Effective Ways to Negotiate a Used Car Price

Negotiate used car price - Buying a car

One of the biggest fears potential car buyers have is directly tied to the process of negotiating the price of a used car with a car dealer. Their fear does not stem from not having enough money to buy the car. Rather, they are wary of getting swindled by the sweet-talking salesperson who is typically versed in the art of getting the most out of a bargain when it comes to selling used cars.

Quite a number of people end up hiring car experts to accompany them to such negotiations. At the end of the day, the expert also gets paid for his/her service.

To help you avoid getting ripped off, here are some effective ways to negotiate for a used car price.

Do Your Homework

This tactic applies to both new and used cars. You need to do your homework to know the value of the car you want to buy, as nothing helps in the negotiation process as much as coming prepared with a wealth of knowledge about the car and its value.

You have to compare prices across dealers before settling for one. Knowing the value of the car gives you the power to negotiate confidently with the dealer when you are finally ready to make the purchase.

To find out the price of a car before you approach a dealer to buy the car, you can use the Cheki True Price tool. The Cheki True Price is a tool on Cheki.com.ng that is designed to provide car shoppers like you with accurate information on the prices of cars in Nigeria.

Be Courteous

Many times, we tend to mistake the salesperson for an enemy and end up showing at his dealership with hairs standing straight; waiting for a duel. Sometimes, stiff replies such as “that’s my offer! Take it or leave it” or “You better do this price or I’m walking” do not further your negotiations. This kind of attitude may prevent the dealer from giving proper advice or guiding you towards a better offer as most dealers do when you are unable to meet the price of a particular car.

Be patient and try to listen to the salesperson’s argument for the price he’s offering. This may help you in negotiating a better price with another dealer if you end up not closing the deal with him/her.

Ask for the Maintenance Records

The maintenance record of a used car shows the history of repairs and generally, how well the car has been handled by the user. When the maintenance history is up to date, you can reliable consider the price the salesperson is offering. Also, you can advance for a lower price based on a lack of records of the oil change, repair and maintenance, as this could mean that you may end up spending more on maintenance that the previous owner failed to initiate as at when due.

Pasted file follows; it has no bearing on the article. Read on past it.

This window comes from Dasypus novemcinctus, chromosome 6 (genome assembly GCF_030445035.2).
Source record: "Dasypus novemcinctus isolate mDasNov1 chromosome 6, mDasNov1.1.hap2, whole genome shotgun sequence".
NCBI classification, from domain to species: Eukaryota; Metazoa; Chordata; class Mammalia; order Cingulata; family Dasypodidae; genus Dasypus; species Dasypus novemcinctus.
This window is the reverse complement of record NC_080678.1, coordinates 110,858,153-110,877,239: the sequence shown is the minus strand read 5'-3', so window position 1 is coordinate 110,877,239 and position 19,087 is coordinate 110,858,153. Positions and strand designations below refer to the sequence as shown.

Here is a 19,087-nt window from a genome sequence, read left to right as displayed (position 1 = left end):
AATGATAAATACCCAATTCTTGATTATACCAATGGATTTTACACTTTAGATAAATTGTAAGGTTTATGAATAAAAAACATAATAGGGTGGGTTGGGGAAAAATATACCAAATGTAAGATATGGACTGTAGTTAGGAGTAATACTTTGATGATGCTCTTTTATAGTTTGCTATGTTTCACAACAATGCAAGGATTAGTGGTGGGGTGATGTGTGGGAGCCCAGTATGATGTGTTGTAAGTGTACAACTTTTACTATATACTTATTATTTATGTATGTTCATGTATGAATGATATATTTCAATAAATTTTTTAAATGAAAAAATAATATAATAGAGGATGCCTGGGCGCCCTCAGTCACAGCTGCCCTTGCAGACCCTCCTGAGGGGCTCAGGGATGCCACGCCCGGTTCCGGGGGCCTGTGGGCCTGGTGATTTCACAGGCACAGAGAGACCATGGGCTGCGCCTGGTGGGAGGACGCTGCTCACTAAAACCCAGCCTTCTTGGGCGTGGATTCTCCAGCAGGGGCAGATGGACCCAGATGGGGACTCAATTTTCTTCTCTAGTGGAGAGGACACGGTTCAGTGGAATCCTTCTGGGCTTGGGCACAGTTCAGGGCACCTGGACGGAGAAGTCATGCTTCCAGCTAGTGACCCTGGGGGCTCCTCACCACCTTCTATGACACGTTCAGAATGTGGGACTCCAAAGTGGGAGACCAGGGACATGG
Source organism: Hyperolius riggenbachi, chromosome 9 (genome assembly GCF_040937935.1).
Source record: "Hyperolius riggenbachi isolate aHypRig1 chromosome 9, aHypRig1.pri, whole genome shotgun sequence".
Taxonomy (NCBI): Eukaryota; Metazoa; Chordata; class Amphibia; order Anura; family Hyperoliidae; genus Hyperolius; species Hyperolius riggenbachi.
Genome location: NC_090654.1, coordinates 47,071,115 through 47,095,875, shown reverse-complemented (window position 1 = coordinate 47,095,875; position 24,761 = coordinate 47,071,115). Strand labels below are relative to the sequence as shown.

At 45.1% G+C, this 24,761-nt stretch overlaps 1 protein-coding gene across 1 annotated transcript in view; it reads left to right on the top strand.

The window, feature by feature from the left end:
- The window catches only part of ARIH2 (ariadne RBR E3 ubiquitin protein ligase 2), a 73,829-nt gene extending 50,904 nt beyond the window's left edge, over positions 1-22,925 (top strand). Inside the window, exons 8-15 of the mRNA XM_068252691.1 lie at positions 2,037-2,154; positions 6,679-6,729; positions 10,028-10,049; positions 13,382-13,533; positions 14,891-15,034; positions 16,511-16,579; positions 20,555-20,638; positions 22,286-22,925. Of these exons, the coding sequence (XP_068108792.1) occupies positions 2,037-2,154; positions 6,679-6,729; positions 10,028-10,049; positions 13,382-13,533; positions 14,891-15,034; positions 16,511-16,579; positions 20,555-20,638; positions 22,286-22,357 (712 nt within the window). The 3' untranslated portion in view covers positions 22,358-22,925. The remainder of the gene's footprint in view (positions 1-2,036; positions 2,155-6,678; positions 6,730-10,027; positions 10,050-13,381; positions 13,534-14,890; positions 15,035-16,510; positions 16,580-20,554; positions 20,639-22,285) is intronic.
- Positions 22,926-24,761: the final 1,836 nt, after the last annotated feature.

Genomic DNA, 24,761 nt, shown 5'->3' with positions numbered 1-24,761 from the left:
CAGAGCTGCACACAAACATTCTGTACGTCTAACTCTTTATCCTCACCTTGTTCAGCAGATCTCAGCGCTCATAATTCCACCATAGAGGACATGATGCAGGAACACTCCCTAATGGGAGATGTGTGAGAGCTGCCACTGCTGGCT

Use the Silent Walk Around

This is a technique used by many dealers to devalue a car. It is called the ‘silent walk around’ because they walk around the car, visually inspecting the vehicle for dents, stain, scratch, and occasionally shaking their heads whenever they spot one. While this is being done, they ensure the seller can see them doing it. This puts emotional and mental pressure on the seller to reduce the selling price for the car, as the car has been mentally devalued in his mind.

Just stay silent all through the process and watch the seller come offering excuses about the cause of each stain, scratch to even the smallest dust on the windscreen. This gives the seller the impression that you are comparing notes with other vehicles that you have seen.

Ask for the Least Amount

After inspecting the car, you could ask the seller the least amount he is willing to take for the car at that point in time, especially if you are satisfied with the car.

Most desperate sellers will significantly drop the price from what they were asking before the start of negotiation at the mention of this price.

Don’t put all your cards on the table yet. Offer the seller a lower initial price than the maximum you are willing to pay, and counter his offer with a little more increase until he agrees. Use the observations you saw during the silent walk around to press home your offer each time he counters it. 

Stick to Your Maximum Offer

When the negotiation eventually reaches your maximum offer and the seller is still dismissive, it is time to stick to your maximum offer. He will point out all the reasons why your numbers are wrong and why you need to add something more. Don’t be alarmed. This is all part of the trick. He will use different tactics; from pleas, objections and ploys just to persuade you to increase your maximum offer. At this point, it is time to make it clear that you have other dealers to check out since this isn’t working out.

Know When to Walk Away

If the dealer fails to accept your maximum offer despite all the steps above, it might just be time to accept his price (if he’s the dealer with the best price) or head for another dealer.

Some dealers will offer to lower the price for you if you find the same used car in similar condition at a lower price elsewhere. Make it clear to him that you are not returning once you leave his showroom.

Likewise, if the dealer makes you a ‘take-it-or-leave-it offer,’ it is time to examine if the offer meets your budget or if it is a decent price for the car in question.  If both answers are negative, walk away!

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